A final mention must go to the packaging of the collection. Although I do not have the full boxset, I have to say that I don't like the simple, but bold red-on-black artwork at all. To me, something that stark and stylish simply isn't Hammer. The Studio That Dripped Blood should have had a fabulously lurid montage of its pivotal creations emblazoning its veritable movie-casket. But, hey, that's just me. It is still an eye-catching design ... and that's what matters at the end of the day.
Basing my opinion on the selection of discs that I received, and upon my knowledge of the other movies that are in the full collection, I would have to say that this is pretty decent boxset though, in all honesty, it is still very pricey indeed. The documentaries and relatively few commentaries are a bit hit and miss, but the transfers, judging by the titles I have been able to view, are very well presented. However, and this is the crucial thing, folks, if you are a fan of Hammer Horror (like me) the chances are that you will have quite a few of these titles sitting on your shelves already. To a casual viewer, this set is a no-no - it's just too big a plunge. But even to someone with more than a passing interest, and a need to see what all the fuss is about, this collection does not represent the very best of Hammer, since there are a great many notable classics omitted, but it is still a great cross-section of the horror and fantasy genres that the studio so redolently indulged in, presenting, as it does, the good, the bad and ugly of their prolific output.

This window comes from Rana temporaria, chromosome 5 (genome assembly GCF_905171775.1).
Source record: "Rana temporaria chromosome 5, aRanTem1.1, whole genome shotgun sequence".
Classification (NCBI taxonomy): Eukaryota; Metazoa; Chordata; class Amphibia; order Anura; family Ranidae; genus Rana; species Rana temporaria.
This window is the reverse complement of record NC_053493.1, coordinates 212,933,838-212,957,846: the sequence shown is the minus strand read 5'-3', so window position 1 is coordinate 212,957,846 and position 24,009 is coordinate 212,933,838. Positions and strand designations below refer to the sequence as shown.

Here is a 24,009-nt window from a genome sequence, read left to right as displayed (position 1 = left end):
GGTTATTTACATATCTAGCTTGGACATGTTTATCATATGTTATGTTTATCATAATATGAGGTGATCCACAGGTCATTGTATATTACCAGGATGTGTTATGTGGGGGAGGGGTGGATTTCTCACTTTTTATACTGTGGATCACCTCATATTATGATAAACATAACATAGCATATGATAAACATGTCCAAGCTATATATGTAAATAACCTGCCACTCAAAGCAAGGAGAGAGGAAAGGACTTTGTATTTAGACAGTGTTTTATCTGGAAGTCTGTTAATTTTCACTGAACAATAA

Our Review Ethos
To comment on what you've read here, click the Discussion tab and post a reply.